Catch me if you can! - Spring ball Wide Receiver Primer

Alex Neutz proved he can be the number one target last season. The question is who are numbers two and three?

The UB Passing game seemed to die in the second quarter ob UB's conference game against the Miami RedHawks. It was during that quarter that Alex Neutz had his season ended by a broken wrist. The passing game had just started to become effective, averaging about 280 yards in the three games before Alex Neutz was hurt. In the following three games that number dropped to a paltry 150 yards.

The Bulls had already lost Terrell Jackson to injury and Neutz, just a sophomore, had been the Bulls most impressive receiver.

If there was an upside to this scenario it's that Fred Lee and Devon Hughes, now among our most experienced receivers, got more game experience than the would have otherwise managed had the UB depth chart remain topped by Alex Neutz (Sophomore), Ed Young (Senior), Marcus Rivers (Senior), and Terrell Jackson (Senior).


Alex Neutz: 2010 Receiving
G Rec Yds Y/G AVG TD
9 43 641 71.2 14.9 4

Buffalo three of its top four receivers to graduation. What's left is Alex Neutz and a whole lot of questions. Many of those question have to do with the Quarterback Situation but whoever wins there will need more than one receiver.

The other likely starters, based on last years workload, are Fred Lee and Devon Hughes.

Last season Hughes saw a good deal of work for a true freshman. He was a high school track star but on the field Devon has been more of a quick, mid range guy who makes his mark with good hands than as a burner. When the Bulls struggle with the deep game it's going to need Huges to step up and add pressure defenses to play closer to the box.


Devon Hughes 2011 Receiving
G Rec Yds Y/G AVG TD
7 18 123 17.6 6.8 1

His lone touchdown came against Stony Brook but the bulk of his yards came after Alex Neutz went down, including five catches for 33 yards against Eastern Michigan.

Fred Lee is entering his junior year after finishing fourth among all UB receivers and third against those receivers returning for this season.


Fred Lee 2011 Receiving
G Rec Yds Y/G AVG TD
8 20 139 17.4 6.9 2

He made 18 of his 20 total catches in the last six games of the season, after Neutz and Jackson went down with injuries. His best game came against Akron, where he set career highs in catches (6), yards receiving (52) and touchdowns (2) in the 51-10 win.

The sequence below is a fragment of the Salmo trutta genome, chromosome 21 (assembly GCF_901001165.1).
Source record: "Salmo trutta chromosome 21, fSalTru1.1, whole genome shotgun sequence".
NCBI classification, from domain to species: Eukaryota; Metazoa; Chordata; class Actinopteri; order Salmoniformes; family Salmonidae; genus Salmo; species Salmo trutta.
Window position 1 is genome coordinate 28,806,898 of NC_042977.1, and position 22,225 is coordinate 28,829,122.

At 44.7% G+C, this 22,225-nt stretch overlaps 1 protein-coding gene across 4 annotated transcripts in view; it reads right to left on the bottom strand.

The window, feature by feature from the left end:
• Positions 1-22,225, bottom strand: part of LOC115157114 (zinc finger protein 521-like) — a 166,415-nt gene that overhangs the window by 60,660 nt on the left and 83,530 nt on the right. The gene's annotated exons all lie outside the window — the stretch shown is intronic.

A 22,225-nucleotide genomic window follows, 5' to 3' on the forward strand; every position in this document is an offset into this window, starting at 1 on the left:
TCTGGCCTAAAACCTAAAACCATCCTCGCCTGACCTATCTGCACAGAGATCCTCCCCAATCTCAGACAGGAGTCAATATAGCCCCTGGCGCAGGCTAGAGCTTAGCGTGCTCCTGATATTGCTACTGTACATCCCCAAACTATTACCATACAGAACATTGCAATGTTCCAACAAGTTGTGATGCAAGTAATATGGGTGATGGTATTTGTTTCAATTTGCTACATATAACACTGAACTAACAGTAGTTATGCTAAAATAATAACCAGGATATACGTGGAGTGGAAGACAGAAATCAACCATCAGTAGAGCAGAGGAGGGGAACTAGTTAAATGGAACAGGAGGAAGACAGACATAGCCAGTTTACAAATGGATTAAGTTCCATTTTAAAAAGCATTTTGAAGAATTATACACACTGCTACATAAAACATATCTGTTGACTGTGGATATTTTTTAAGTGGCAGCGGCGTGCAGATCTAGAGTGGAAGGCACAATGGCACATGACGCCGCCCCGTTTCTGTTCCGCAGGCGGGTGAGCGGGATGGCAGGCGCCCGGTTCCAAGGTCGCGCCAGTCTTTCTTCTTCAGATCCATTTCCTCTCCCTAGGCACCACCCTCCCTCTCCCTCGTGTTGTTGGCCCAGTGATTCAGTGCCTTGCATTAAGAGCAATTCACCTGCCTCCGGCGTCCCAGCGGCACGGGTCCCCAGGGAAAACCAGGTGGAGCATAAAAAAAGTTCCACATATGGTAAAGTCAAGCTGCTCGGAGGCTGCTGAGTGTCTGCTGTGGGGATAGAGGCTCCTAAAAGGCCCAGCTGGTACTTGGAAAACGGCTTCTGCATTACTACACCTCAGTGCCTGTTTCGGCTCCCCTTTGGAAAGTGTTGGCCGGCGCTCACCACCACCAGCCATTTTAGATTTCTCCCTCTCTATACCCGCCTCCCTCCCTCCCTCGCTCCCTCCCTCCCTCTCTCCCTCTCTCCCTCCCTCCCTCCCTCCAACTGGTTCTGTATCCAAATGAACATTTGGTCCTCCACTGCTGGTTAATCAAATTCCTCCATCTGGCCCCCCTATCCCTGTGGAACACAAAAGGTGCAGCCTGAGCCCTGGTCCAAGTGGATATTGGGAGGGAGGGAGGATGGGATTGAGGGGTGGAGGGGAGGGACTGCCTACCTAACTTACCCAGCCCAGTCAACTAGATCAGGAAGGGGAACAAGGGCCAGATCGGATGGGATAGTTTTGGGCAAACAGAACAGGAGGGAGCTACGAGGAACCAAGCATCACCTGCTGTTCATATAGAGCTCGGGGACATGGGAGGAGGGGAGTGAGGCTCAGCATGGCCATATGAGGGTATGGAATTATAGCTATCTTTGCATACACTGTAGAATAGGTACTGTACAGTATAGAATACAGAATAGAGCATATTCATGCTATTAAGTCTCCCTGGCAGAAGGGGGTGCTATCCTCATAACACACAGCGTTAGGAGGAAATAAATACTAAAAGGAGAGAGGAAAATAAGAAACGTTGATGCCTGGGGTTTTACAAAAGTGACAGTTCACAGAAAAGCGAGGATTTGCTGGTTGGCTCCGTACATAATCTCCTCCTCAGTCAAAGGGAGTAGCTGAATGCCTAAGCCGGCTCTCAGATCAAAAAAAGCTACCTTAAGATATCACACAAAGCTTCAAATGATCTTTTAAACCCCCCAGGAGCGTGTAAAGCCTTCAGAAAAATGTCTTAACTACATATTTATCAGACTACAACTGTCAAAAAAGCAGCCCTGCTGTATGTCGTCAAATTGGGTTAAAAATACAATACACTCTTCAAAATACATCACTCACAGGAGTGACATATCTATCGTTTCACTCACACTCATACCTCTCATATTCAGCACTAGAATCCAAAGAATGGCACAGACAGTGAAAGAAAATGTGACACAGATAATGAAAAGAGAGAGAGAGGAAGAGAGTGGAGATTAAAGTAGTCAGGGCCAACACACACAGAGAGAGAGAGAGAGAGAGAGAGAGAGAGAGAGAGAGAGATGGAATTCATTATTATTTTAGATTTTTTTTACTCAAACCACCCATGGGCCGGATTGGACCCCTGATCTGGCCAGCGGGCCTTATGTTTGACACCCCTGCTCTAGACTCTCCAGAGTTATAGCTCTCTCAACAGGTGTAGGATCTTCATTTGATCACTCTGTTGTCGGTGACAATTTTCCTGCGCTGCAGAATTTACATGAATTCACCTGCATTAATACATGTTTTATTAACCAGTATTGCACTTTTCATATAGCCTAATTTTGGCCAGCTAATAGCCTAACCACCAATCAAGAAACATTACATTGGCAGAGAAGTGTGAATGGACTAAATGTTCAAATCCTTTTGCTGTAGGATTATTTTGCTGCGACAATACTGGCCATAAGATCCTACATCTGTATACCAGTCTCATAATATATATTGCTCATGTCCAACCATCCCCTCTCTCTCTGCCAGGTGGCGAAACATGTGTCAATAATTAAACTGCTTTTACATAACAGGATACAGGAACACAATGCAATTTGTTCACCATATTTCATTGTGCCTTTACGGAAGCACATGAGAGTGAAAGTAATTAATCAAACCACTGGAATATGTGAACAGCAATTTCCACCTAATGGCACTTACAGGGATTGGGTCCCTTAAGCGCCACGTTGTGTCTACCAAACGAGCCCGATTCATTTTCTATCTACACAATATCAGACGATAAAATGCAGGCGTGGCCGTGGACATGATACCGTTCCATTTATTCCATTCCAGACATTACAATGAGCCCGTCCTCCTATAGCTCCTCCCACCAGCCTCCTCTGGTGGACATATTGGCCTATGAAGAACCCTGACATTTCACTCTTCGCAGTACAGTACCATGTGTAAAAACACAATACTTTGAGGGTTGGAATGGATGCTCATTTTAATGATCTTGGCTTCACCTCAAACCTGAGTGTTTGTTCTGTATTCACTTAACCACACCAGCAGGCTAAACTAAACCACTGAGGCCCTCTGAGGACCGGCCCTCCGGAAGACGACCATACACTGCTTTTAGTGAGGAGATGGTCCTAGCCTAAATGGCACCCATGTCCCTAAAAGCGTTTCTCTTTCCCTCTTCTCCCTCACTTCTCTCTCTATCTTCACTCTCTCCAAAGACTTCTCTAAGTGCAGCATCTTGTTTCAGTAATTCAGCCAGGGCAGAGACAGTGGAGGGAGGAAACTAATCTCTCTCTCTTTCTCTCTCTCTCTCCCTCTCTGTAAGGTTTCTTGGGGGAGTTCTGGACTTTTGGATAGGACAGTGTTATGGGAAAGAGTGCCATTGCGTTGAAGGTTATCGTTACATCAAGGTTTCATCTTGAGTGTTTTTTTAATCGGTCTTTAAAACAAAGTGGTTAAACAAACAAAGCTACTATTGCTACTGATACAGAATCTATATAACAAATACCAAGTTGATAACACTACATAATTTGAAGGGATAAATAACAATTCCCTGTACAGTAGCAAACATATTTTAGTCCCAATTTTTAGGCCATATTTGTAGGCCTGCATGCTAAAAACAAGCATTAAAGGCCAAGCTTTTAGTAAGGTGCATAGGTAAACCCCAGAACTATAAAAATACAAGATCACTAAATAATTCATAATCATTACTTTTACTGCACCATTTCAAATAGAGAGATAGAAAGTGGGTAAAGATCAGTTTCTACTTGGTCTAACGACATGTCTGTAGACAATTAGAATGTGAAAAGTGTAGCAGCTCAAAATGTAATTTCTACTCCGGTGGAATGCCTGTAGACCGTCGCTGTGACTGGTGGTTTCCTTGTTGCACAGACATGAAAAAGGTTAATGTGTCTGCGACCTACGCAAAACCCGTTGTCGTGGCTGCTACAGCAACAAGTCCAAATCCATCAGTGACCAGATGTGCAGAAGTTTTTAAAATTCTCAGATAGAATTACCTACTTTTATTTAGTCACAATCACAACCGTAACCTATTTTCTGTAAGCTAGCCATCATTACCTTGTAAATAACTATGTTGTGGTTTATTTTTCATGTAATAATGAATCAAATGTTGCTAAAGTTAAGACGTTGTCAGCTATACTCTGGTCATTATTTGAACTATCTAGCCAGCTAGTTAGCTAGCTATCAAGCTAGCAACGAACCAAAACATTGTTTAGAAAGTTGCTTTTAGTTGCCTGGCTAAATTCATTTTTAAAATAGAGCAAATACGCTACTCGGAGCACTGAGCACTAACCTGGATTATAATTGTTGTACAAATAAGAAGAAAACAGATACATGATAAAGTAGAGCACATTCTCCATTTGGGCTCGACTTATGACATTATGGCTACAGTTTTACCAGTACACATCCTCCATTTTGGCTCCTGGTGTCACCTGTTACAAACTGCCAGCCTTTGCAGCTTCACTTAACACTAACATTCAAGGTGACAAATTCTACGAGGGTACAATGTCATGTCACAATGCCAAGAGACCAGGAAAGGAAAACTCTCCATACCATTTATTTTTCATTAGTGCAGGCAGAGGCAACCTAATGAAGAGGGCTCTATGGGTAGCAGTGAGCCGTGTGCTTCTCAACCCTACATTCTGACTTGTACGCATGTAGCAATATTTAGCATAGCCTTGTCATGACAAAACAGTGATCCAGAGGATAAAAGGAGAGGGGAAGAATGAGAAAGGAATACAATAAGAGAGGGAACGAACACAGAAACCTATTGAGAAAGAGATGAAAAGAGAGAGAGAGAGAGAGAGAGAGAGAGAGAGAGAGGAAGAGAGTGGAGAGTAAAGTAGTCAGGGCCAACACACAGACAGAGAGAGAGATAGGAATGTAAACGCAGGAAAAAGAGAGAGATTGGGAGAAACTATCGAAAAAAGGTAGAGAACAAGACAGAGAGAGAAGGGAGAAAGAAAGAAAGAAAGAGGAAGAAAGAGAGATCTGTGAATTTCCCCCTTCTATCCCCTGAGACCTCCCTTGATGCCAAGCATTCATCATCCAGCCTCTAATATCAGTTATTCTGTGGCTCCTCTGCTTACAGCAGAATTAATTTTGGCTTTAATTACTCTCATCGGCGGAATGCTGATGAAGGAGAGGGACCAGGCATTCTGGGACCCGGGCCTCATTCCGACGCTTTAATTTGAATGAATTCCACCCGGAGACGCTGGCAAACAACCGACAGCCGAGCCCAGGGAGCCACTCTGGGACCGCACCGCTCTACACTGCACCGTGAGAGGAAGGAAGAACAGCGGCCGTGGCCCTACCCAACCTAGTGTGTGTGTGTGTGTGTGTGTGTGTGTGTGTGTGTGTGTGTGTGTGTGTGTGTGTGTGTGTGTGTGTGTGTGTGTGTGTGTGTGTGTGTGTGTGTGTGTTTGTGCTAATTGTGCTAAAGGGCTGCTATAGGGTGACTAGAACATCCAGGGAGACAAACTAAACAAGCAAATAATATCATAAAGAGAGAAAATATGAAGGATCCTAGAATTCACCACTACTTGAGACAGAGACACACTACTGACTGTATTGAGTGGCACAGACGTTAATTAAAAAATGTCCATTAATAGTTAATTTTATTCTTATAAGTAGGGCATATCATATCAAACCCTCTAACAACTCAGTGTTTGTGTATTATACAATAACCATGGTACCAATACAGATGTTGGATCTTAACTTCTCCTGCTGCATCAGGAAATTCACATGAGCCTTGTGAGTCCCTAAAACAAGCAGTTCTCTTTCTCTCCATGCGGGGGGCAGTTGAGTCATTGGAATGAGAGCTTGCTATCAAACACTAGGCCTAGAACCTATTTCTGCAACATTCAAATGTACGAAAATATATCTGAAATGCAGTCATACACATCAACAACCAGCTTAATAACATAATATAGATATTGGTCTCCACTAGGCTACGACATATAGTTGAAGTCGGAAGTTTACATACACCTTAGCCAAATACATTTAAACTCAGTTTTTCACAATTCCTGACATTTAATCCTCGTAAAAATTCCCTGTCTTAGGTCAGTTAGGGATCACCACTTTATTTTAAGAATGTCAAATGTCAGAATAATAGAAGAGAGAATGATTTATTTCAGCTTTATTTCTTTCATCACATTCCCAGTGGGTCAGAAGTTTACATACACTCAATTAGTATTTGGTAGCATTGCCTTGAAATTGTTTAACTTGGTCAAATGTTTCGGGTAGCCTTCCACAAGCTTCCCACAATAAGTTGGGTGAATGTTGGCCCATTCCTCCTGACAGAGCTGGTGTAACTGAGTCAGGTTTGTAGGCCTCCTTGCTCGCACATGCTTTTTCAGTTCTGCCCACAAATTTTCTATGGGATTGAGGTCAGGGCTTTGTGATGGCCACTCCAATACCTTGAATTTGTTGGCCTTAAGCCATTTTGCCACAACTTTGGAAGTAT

Lee, like Hughes, has good body control and solid hands. He will be a threat in the mid level game and has the speed to break the occasional play.

The top three should be mostly set pretty quick but with months to go between now and kickoff there is more than a slight chance one of these guys takes a top spot.

Saron Hood, a senior, saw limited work last season with the offense but was utilized as a punt returner. He has four career catches for 33 yards. Hood is probably more likely to be an impact player on special teams then a featuer receiver.

Rudy Johnson, a true sophomore brought in by Coach Turner Gill to fight for a spot as a dual threat quarterback. Coach Jeff Quinn moved Johnson over to wide out last season. Johnson is a smart player who possess great athleticism but is still earning the ropes as a receiver in the UB offense.

Ron Willoughby, a true freshman with an impressive frame and a great set of hands. Willoughby was a bit of a rail when Coach Jeff Quinn brought him in from Avon Lake but he has packed more than 30 pounds onto his six foot four frame.

Cordero Dixon, a true sophomore who saw time in three games last season. He the closest thing to a pure deep threat on the UB roster.

This set could be among the receivers UB has there is enough talent to match anything they have had under coach Jeff Quinn. The very young players like Johnson, Willoughby, and Dixon have all had a full year in the offense, and have added to their potential with conditioning.

The Bulls main concern in the passing game is going to stand behind center. If the coaching staff comes up with a solution at Quarterback then UB may have a two dimensional offense for the first time in Jeff Quinn's tenure at Buffalo.

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